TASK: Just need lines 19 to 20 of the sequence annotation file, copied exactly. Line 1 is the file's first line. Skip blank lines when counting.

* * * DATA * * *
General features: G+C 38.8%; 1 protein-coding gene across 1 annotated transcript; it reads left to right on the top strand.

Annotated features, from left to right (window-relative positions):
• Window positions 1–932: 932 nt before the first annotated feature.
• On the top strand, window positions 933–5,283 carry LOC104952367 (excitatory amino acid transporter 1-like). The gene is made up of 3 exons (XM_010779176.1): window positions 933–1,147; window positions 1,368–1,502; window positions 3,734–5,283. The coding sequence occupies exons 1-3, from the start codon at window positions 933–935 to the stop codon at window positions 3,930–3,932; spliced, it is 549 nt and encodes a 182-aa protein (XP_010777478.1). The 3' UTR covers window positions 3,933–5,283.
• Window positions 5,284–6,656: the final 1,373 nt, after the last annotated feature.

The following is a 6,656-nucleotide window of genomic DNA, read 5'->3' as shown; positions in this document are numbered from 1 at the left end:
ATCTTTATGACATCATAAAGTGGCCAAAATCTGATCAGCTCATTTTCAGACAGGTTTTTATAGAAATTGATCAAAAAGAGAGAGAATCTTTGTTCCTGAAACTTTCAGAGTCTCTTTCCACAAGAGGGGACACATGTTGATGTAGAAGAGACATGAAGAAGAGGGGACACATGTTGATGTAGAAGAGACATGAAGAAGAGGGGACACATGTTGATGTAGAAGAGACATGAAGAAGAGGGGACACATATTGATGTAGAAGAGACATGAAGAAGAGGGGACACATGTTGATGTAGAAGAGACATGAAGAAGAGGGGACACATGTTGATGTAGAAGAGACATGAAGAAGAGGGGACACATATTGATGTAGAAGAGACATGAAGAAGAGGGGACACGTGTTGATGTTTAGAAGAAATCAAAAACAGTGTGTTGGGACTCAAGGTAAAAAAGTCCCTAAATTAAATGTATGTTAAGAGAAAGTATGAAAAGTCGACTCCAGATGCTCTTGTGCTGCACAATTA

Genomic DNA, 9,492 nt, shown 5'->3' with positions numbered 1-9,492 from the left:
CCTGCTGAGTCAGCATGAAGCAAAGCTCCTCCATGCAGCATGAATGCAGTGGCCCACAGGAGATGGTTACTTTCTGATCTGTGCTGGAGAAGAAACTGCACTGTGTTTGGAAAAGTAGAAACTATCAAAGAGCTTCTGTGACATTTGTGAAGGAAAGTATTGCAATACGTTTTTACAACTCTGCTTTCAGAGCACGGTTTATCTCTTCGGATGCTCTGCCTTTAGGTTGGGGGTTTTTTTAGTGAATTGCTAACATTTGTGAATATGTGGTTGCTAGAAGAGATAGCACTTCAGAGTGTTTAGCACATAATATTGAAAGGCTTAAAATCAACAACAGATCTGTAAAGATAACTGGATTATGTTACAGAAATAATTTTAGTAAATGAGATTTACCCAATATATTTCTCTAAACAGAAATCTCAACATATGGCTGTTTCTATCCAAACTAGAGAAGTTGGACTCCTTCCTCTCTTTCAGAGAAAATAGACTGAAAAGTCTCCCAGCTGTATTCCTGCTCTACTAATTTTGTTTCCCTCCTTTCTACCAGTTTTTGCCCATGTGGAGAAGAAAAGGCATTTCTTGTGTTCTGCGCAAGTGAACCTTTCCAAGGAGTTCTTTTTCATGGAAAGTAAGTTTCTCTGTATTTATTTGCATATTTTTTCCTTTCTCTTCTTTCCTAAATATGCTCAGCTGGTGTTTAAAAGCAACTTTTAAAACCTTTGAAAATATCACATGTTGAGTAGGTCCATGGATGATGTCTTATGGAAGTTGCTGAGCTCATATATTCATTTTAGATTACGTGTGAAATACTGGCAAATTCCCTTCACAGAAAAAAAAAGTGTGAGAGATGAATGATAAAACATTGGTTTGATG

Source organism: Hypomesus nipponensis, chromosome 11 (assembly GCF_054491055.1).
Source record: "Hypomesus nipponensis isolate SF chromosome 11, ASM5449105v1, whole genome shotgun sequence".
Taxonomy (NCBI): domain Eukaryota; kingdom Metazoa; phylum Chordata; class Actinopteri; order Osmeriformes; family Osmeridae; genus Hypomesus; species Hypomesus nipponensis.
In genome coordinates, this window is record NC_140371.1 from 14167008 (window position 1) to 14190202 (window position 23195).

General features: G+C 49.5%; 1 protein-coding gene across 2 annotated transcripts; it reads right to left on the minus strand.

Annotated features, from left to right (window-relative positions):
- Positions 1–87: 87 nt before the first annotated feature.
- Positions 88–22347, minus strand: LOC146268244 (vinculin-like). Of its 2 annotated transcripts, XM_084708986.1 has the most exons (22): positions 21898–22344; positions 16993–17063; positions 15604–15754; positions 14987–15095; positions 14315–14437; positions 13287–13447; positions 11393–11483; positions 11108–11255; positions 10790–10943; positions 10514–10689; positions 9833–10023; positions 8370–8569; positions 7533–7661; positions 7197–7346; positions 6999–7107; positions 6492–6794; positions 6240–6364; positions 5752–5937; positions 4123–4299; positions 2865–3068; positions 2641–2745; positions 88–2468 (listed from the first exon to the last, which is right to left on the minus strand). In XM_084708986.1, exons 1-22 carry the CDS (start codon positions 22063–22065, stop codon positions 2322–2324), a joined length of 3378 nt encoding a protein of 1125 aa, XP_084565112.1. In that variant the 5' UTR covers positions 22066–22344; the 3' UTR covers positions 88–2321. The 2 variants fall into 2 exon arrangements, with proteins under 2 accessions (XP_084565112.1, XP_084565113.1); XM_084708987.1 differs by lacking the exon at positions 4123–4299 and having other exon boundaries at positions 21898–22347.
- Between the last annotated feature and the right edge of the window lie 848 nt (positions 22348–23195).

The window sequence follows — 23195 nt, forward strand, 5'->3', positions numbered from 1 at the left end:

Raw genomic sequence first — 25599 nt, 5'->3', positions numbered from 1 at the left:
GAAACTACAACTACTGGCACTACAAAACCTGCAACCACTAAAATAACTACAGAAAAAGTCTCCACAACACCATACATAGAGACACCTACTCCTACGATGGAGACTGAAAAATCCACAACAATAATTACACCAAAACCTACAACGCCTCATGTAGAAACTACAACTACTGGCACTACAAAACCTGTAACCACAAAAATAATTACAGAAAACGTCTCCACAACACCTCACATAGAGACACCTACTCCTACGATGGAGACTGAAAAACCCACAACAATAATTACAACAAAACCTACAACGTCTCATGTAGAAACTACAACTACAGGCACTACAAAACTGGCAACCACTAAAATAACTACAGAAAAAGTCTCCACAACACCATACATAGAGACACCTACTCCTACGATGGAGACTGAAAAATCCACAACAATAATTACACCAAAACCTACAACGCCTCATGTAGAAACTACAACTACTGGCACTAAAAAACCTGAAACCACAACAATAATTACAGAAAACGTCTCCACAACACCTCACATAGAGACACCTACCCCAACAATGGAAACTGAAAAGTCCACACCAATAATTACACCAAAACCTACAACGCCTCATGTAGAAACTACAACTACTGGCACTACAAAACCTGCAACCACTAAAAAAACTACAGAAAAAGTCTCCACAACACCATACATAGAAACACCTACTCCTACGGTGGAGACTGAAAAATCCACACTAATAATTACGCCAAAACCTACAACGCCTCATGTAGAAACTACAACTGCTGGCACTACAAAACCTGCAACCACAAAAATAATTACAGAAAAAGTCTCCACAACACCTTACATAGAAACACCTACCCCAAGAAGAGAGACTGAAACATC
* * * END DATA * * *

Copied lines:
The window sequence follows — 23195 nt, forward strand, 5'->3', positions numbered from 1 at the left end:

Raw genomic sequence first — 25599 nt, 5'->3', positions numbered from 1 at the left: